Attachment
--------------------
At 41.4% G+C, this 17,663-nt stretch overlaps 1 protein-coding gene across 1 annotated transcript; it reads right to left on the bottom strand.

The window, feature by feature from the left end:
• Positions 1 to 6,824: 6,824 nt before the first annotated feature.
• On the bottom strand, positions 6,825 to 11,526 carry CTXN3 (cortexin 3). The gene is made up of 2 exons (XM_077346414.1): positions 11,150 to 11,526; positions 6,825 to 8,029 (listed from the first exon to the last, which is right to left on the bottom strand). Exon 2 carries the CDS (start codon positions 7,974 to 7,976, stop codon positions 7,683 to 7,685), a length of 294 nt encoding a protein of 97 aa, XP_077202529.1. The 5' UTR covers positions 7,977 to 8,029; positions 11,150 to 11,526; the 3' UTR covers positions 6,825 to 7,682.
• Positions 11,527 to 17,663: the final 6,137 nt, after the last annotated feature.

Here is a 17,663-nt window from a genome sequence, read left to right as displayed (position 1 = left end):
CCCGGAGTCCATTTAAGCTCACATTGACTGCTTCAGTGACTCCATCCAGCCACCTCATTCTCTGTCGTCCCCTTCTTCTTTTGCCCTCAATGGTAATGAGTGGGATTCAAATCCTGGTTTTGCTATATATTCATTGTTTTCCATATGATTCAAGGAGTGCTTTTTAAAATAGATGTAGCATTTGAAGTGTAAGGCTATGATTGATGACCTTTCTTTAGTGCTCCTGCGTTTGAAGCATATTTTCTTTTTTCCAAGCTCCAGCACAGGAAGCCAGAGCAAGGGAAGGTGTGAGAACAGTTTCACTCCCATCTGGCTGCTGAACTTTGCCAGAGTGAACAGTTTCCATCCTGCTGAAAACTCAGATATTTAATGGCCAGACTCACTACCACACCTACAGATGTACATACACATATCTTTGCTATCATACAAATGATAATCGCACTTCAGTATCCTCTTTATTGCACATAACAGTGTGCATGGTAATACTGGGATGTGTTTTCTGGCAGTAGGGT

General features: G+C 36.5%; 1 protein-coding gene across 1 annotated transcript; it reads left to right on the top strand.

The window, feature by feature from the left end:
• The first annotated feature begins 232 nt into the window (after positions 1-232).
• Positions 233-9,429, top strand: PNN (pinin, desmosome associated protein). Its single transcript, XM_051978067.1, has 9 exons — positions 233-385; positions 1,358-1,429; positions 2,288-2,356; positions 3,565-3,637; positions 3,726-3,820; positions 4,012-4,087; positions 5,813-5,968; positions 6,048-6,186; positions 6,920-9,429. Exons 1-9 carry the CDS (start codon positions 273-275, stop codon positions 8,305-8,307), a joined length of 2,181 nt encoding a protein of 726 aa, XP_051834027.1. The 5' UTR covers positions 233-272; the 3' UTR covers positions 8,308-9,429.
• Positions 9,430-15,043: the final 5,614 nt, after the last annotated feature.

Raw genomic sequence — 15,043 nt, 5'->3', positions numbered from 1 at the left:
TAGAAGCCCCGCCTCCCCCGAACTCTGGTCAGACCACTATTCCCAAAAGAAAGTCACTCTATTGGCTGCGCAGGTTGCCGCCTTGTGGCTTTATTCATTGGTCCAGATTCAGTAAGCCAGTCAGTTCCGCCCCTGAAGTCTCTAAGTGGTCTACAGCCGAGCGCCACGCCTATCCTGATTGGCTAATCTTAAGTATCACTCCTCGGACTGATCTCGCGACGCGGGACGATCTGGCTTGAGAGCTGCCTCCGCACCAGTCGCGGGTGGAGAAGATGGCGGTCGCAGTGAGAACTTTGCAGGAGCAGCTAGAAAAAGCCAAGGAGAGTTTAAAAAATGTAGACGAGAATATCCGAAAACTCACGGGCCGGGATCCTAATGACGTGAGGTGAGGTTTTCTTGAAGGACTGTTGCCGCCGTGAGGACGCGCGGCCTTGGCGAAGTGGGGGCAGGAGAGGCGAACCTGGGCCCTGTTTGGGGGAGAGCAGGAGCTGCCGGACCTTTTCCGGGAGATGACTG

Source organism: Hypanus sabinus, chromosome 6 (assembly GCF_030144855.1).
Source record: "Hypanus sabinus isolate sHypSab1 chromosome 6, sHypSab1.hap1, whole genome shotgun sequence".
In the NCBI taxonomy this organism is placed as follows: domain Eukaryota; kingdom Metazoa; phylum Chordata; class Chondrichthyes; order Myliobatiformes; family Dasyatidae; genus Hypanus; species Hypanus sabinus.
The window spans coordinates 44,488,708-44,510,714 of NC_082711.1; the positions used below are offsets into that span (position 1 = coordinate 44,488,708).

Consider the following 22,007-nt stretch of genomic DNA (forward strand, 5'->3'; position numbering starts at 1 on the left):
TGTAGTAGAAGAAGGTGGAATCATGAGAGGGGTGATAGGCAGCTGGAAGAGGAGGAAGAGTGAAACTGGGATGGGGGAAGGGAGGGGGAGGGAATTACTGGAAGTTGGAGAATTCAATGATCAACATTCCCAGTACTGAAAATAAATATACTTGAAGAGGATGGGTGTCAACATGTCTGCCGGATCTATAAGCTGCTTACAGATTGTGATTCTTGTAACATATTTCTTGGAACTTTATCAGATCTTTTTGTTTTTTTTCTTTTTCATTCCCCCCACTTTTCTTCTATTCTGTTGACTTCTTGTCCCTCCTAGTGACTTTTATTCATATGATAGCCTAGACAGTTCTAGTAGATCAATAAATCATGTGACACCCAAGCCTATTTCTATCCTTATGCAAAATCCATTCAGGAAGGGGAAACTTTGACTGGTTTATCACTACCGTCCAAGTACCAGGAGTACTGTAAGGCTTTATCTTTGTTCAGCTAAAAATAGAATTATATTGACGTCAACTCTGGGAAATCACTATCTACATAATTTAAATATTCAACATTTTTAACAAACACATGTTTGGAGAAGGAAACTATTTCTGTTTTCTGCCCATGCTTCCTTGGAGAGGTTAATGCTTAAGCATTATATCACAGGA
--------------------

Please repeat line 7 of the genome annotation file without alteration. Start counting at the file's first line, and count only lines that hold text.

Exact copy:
CCCGGAGTCCATTTAAGCTCACATTGACTGCTTCAGTGACTCCATCCAGCCACCTCATTCTCTGTCGTCCCCTTCTTCTTTTGCCCTCAATGGTAATGAGTGGGATTCAAATCCTGGTTTTGCTATATATTCATTGTTTTCCATATGATTCAAGGAGTGCTTTTTAAAATAGATGTAGCATTTGAAGTGTAAGGCTATGATTGATGACCTTTCTTTAGTGCTCCTGCGTTTGAAGCATATTTTCTTTTTTCCAAGCTCCAGCACAGGAAGCCAGAGCAAGGGAAGGTGTGAGAACAGTTTCACTCCCATCTGGCTGCTGAACTTTGCCAGAGTGAACAGTTTCCATCCTGCTGAAAACTCAGATATTTAATGGCCAGACTCACTACCACACCTACAGATGTACATACACATATCTTTGCTATCATACAAATGATAATCGCACTTCAGTATCCTCTTTATTGCACATAACAGTGTGCATGGTAATACTGGGATGTGTTTTCTGGCAGTAGGGT